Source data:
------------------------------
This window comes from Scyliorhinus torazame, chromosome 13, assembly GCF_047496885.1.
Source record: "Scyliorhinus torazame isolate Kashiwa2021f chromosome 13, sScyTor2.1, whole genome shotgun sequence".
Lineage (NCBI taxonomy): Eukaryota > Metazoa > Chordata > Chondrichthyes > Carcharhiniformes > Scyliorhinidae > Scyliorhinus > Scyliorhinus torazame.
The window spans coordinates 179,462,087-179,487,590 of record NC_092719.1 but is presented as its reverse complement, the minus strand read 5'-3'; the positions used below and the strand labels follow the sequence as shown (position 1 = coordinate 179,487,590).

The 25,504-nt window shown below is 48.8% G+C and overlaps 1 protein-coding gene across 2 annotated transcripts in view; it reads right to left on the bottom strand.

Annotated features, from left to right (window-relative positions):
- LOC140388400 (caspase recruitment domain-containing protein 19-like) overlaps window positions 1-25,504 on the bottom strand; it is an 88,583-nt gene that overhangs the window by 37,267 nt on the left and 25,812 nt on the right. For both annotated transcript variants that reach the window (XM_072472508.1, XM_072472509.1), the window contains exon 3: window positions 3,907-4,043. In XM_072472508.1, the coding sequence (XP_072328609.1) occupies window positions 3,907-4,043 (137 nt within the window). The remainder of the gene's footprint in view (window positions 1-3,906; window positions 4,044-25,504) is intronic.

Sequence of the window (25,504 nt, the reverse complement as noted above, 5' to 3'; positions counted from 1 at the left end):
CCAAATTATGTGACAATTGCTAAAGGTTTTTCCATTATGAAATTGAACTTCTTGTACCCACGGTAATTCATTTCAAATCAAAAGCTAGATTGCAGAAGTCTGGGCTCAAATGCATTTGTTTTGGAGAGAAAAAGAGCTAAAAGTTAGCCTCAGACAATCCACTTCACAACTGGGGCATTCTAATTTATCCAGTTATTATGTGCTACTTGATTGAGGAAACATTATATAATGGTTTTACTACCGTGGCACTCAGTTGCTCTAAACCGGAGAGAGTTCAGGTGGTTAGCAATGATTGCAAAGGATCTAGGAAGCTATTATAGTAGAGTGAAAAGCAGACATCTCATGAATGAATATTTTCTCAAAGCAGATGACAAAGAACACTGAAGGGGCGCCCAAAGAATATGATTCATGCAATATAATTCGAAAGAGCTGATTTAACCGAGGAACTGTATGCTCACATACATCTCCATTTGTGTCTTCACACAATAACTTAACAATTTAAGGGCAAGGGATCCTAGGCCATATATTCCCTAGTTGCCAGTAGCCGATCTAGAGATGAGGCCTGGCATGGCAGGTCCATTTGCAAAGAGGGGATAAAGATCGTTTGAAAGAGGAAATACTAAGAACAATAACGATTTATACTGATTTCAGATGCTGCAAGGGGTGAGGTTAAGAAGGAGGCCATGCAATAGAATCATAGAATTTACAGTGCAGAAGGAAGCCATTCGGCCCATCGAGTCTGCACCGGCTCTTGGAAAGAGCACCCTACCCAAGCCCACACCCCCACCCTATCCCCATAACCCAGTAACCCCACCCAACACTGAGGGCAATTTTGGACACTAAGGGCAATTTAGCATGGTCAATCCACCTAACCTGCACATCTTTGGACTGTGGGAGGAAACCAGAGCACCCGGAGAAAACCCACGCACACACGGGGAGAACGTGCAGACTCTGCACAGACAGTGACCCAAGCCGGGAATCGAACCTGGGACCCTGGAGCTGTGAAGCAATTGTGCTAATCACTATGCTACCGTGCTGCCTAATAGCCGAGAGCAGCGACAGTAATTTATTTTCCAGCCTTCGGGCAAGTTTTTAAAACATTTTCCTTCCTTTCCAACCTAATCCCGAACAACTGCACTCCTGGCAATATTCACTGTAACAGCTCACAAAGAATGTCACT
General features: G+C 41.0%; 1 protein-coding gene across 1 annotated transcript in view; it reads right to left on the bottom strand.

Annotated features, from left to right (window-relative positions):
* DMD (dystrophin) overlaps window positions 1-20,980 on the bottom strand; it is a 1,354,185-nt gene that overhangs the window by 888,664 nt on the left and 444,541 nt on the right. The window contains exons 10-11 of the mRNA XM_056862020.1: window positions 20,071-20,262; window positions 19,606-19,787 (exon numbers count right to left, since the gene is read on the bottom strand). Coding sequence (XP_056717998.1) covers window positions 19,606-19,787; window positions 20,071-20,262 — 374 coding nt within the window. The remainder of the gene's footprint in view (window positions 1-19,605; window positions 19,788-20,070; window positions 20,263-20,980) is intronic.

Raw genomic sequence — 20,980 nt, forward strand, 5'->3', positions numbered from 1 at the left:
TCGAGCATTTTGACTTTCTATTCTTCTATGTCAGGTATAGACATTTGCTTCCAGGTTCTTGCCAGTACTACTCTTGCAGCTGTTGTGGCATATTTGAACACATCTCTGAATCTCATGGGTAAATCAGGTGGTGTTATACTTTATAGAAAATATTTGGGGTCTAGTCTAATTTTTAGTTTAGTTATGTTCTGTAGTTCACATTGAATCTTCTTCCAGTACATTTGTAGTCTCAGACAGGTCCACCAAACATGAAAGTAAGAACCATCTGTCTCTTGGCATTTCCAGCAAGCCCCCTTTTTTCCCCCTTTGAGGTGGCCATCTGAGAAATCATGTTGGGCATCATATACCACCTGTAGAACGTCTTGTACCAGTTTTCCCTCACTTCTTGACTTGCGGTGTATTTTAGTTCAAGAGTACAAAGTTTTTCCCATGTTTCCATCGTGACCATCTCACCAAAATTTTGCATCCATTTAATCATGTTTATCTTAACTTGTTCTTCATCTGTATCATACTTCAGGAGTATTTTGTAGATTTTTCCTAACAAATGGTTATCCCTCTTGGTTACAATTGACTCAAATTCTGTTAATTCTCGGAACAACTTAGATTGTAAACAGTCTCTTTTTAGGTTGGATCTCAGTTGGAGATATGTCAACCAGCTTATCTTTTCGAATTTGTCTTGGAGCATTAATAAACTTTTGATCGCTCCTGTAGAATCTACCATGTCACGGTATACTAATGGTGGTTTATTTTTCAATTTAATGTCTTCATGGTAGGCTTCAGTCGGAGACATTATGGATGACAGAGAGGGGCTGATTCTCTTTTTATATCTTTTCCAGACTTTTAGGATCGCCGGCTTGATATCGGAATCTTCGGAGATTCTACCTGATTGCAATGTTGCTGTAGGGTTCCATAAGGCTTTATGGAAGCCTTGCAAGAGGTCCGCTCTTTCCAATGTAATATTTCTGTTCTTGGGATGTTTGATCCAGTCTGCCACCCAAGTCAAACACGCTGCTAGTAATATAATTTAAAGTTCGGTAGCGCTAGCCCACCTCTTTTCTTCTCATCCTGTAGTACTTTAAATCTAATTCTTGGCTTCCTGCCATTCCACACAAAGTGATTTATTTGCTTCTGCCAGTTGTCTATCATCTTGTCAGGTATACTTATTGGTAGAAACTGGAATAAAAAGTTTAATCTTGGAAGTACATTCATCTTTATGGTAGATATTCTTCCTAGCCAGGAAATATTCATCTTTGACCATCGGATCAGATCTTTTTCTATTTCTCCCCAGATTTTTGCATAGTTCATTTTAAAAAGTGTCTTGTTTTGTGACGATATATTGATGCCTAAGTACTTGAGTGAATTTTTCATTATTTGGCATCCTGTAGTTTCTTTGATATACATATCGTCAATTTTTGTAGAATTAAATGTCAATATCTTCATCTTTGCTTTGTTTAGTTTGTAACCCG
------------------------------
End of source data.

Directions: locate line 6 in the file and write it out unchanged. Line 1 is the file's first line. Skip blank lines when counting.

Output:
Annotated features, from left to right (window-relative positions):